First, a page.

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Equality Location

An import decision which has a bearing on efficient of production management relates to the suitable location of plant. The chief object of an industrial concern is to maximize profit through the minimization of cost of production. This is possible when the firm is of the right (i.e., optimum) size and is located at a place which provides economies of all kinds in production maximized. It must be clearly understood at this stage that optimum location does not necessarily imply the most favorable location where labour costs are lowest, transportation costs are minimum, and the water is the best, “bur rather where the entire group of considerations is optimized.” The various factors which usually determine the location of industries may be described as under:-

(A)    Primary Factors

1.    Raw Material

From the point of view of minimization of transport costs, the nature of raw material is of great importance. Certain raw materials are of weight-losing character, a say sugar-cane. Such materials lose much of their weight while passing through the process of production. As a result, the finished product is lighter than the raw materials used in its manufacture. Therefore, a good deal of economy in transport costs can be achieved if industries which use weight-losing materials are located near the source of materials. Other things which are taken into consideration are:-

(a)Whether the raw materials are home Product or imported- in the latter case the unit must be established near ports.
(b) It there is financial linkage with raw material supplies so that the raw material may be available below market prices at some specific points.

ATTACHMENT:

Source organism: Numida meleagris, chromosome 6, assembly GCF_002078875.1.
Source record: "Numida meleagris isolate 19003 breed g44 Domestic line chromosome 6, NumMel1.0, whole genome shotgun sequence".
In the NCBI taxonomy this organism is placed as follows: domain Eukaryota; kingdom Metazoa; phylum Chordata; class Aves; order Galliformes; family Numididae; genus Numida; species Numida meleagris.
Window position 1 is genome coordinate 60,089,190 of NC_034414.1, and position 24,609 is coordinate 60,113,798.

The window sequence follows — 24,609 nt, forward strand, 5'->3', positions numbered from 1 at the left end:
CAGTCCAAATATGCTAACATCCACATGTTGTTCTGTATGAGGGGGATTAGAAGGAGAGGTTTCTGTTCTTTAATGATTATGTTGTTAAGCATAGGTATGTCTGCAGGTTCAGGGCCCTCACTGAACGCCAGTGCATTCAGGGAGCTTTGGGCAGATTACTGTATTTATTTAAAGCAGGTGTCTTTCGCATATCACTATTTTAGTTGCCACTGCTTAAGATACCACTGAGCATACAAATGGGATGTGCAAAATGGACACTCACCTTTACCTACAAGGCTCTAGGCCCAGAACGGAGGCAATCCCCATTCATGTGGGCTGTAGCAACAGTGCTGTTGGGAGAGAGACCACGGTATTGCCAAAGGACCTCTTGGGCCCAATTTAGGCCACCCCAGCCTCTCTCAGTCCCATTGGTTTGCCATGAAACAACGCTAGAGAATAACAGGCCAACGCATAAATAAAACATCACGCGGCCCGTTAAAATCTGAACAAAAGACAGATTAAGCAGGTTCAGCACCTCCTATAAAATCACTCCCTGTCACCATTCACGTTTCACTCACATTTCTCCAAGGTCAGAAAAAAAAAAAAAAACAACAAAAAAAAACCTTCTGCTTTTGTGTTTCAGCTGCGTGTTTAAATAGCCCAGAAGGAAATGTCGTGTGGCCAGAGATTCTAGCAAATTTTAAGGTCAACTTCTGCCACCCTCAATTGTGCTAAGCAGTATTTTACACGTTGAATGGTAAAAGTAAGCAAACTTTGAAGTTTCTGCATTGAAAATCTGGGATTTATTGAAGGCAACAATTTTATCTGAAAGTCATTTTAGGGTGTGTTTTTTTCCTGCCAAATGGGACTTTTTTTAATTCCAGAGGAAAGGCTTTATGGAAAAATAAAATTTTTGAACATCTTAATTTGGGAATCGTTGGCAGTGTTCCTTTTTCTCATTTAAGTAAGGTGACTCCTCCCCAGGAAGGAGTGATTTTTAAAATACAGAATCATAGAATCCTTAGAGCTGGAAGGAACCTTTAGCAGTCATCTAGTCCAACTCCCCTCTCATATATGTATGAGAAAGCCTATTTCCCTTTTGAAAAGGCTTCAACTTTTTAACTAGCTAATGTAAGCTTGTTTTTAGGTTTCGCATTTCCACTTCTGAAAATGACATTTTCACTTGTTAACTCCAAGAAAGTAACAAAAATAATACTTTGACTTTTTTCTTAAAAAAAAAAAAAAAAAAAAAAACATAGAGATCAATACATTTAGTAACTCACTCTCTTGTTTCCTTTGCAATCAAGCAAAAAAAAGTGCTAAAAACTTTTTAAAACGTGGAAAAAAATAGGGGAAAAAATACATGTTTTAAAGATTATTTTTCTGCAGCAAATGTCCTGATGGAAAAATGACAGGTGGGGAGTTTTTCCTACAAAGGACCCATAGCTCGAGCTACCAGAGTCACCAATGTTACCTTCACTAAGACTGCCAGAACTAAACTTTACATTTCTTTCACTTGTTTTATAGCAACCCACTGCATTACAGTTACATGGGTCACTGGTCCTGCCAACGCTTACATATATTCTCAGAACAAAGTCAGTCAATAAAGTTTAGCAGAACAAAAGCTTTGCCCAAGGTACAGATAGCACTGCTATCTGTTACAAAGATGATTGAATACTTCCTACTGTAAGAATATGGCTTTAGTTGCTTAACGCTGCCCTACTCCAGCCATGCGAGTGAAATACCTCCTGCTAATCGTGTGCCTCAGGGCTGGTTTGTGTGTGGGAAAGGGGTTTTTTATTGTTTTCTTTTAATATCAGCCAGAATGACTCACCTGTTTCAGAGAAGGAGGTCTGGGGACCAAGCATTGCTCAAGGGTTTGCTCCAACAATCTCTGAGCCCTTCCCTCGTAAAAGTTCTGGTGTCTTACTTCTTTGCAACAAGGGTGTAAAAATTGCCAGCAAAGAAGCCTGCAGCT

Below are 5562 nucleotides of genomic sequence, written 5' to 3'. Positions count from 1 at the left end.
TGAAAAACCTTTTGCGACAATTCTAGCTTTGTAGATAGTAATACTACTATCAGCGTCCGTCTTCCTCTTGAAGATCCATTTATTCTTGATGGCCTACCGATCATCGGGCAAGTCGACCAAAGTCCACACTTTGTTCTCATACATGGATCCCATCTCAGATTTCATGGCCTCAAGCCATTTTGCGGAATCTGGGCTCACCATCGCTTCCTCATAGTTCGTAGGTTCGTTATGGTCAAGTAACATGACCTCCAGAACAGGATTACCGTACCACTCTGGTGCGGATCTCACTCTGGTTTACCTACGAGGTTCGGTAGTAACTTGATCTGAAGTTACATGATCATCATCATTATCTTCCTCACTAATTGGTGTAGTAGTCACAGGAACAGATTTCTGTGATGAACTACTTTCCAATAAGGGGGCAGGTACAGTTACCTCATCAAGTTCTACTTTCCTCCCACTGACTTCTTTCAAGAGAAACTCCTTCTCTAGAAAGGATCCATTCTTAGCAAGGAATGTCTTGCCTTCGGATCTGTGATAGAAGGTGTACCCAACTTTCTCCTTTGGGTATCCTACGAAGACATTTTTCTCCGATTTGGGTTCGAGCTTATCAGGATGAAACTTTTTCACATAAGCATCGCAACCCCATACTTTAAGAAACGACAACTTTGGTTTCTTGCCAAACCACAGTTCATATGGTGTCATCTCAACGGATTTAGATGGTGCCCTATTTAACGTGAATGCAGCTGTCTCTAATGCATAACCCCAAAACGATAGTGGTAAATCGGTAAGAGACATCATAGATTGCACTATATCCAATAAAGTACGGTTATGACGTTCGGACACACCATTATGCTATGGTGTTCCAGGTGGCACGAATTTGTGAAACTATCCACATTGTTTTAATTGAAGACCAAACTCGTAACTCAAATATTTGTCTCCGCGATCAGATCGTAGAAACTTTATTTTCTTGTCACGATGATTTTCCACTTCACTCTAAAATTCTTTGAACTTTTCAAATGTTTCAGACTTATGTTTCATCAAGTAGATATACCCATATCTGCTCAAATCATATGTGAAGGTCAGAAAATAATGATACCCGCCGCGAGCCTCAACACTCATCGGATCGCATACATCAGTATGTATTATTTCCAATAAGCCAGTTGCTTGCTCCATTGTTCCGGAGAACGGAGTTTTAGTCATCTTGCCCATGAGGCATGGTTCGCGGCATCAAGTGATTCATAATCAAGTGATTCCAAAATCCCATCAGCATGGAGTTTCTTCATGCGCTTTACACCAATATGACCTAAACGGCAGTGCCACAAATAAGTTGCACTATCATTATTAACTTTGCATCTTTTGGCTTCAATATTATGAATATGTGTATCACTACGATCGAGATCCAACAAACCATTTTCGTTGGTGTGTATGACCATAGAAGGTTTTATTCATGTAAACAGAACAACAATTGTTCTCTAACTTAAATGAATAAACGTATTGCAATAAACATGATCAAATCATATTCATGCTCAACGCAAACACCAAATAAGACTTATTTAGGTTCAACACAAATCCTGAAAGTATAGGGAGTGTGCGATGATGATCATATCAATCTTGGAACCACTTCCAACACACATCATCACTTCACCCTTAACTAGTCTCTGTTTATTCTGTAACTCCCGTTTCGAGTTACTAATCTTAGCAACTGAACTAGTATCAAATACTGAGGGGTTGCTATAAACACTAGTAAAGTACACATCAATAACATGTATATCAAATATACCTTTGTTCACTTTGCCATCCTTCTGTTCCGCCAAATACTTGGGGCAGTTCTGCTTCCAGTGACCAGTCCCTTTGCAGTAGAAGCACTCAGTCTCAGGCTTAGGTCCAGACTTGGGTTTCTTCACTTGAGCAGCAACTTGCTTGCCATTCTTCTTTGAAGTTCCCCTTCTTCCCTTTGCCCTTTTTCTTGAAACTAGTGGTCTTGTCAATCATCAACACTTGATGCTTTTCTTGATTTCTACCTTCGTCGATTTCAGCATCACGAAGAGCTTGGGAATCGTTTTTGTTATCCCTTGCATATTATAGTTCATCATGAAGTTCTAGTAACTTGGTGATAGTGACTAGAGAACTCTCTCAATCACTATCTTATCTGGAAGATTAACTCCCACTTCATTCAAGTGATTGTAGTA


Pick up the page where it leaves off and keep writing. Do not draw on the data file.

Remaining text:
(c) Reliability and continuity of the source of supply, and
(d) The security of means of trans port. 

2.    Market

The industries which use ‘pure’ raw materials, that is say, material which do not lose much of their weight while being converted into finished goods, are generally located near the markets. Cotton is a good example. Up to ginning, cotton is a weight-losing material, therefore, ginning factories are generally found near cotton mantis or markets. After ginning pounds of cloth can be obtained. This is the chief reason why the cotton textile industry is located near markets.

3.    Fuel and Power

The problem of fuel and power can also be solved with reference to the nature of raw materials. The industries switches very large quantities of coal are generally located near the coal mines. The development of electric and diesel power has reduced the importance of coal. Many industries which were previously attached by coal are now located at other convenient centers. The development of paper industry in South India is an important example.

4.    Transport

The facilities for transport available in particular region and the policy of freight rates are also of great importance.

5.    Labour

Another important factor influencing the location of industries is labour. Industry can be started only at a place where the right type of labour is abundantly available at reasonable wages.

(B)    Secondary Factors

1.    Momentum of an early start.

Another factor of some importance has been the moment if an early start. There are number of places where, to begin with, only one or two factories were storied. With the passage of time these places gained importance and attracted industries.

2.    Industrial Atmosphere.

The industrial atmosphere of a place cannot be measured in tangible terms, but it has a very important advantage. Industrial atmosphere may be said to exist where people living at a place think instinctively of industry and learn the intricacies of machines without much effort. This helps the growth of even new industries.

3.    Soll and Climate.

The question of soil and climate is important particularly of agricultural products like tea, coffee and rubber, but due to scientific inventions and developments it is becoming less important for most of the manufactured goods.

4.    Personal Factors.

The initial location of an industry may, be prompted more by the personal likes and dislikes than purely economic consideration.

5.    Historical Factors.

Factors like personal fancies of entrepreneurs or historical accidents may in many cases lead to the development of a place as the centre of an industry.

6.    Political Stability.

The lack of political stability in a state makes of uncertainty in the attitude of State Governments to industry. In locating a plant, it must be seen as to whether the state has a record of political and economic stability.

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